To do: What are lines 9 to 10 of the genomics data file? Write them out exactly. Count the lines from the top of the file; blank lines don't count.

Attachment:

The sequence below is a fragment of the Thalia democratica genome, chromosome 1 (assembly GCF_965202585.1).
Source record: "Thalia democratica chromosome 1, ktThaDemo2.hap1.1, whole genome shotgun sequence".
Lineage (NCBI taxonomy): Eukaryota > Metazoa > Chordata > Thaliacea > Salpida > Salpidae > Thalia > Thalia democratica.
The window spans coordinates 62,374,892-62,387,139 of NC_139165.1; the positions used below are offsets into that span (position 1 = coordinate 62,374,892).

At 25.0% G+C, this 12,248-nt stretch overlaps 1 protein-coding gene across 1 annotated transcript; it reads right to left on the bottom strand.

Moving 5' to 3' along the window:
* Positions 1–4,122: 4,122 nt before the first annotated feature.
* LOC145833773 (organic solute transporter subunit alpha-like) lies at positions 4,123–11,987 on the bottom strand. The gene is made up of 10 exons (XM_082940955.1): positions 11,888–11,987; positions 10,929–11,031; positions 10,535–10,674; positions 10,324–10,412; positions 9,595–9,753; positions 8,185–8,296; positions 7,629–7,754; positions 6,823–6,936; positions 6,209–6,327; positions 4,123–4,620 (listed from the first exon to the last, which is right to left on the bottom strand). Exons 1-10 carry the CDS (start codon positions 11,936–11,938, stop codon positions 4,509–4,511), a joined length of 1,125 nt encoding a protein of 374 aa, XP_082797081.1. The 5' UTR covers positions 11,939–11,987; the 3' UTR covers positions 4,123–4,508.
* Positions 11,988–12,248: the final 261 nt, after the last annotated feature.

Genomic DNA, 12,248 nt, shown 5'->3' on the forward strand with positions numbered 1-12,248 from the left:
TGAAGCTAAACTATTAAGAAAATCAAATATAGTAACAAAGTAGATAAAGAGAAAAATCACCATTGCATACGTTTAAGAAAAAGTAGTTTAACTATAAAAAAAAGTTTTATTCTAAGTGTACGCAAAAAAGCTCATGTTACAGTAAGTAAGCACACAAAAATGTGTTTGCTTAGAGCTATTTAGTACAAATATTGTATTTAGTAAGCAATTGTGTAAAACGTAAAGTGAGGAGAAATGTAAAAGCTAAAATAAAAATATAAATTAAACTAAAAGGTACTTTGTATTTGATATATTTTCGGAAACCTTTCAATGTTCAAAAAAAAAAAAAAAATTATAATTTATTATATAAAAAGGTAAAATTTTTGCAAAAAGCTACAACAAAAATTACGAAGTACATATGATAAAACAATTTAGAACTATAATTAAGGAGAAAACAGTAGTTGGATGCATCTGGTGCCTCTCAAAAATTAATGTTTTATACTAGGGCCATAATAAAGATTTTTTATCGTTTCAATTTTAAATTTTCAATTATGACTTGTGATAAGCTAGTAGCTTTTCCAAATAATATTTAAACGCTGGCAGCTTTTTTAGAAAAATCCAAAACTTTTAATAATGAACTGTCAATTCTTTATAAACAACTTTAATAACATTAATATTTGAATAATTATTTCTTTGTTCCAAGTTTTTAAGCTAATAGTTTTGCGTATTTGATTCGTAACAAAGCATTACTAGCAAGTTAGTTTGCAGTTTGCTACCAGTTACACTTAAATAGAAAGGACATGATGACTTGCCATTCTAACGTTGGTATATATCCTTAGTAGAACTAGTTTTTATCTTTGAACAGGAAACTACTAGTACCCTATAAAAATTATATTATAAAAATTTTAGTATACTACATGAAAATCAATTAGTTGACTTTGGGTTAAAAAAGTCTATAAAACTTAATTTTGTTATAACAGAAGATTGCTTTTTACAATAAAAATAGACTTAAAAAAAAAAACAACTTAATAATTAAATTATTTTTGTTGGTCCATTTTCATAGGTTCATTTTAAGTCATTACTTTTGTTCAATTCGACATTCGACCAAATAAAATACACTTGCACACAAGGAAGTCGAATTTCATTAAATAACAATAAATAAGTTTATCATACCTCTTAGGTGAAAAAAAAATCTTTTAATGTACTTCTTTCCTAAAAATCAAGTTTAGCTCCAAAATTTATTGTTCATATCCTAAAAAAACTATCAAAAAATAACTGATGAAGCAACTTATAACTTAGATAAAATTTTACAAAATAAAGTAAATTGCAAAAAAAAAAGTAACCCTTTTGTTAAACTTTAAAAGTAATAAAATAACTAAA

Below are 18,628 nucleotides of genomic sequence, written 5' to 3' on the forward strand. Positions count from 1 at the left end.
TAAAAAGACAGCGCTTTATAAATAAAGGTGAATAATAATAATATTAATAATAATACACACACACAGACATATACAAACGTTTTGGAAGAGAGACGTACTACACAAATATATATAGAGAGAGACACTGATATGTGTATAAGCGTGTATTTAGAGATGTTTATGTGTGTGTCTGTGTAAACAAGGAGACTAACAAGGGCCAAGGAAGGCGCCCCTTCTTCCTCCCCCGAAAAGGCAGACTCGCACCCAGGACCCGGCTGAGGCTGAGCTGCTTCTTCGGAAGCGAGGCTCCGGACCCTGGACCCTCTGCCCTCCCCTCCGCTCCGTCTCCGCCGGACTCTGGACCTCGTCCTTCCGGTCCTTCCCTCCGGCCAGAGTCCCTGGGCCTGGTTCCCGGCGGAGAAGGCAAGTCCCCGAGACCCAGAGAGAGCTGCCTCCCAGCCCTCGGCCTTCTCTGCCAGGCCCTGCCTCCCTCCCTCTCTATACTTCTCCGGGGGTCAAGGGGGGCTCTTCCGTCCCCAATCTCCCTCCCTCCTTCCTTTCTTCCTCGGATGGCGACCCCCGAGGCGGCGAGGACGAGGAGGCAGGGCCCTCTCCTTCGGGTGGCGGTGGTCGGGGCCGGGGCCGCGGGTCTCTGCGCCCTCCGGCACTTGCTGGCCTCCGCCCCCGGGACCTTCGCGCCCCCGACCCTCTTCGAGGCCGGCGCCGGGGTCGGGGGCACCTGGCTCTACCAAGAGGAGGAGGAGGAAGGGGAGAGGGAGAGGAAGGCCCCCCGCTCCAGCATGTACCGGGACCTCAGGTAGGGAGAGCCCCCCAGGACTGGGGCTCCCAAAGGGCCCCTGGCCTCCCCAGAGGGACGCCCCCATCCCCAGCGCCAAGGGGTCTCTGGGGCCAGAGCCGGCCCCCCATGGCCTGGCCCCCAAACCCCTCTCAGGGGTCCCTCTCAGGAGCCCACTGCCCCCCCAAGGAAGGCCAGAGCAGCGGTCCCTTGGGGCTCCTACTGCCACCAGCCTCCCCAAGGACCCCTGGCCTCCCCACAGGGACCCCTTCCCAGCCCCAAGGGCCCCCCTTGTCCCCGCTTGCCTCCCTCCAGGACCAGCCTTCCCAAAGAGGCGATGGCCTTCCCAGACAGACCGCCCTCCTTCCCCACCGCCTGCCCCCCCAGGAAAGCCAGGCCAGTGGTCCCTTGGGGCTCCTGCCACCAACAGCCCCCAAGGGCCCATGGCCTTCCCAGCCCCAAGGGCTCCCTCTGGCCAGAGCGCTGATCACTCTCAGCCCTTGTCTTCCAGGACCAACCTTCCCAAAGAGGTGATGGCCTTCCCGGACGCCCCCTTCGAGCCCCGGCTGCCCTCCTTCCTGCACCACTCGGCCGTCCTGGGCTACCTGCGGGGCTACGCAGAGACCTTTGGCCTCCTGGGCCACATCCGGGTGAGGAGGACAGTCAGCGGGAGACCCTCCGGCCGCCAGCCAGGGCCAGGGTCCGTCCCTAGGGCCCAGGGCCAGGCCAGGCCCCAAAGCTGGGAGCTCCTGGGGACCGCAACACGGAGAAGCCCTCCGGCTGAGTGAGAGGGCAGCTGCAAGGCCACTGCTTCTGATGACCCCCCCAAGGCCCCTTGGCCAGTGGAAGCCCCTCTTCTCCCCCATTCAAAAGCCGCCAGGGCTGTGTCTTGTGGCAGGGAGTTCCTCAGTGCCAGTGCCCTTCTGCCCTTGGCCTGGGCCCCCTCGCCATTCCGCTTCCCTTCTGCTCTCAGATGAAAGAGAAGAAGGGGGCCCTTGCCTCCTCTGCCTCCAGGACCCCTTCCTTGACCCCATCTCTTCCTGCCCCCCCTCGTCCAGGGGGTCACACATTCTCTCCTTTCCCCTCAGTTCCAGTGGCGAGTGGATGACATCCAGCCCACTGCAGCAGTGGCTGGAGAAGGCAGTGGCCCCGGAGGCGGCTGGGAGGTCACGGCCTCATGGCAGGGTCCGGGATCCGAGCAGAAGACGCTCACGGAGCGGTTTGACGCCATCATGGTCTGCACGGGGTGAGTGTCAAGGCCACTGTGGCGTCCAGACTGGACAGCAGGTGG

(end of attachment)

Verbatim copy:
* Positions 11,988–12,248: the final 261 nt, after the last annotated feature.

Genomic DNA, 12,248 nt, shown 5'->3' on the forward strand with positions numbered 1-12,248 from the left: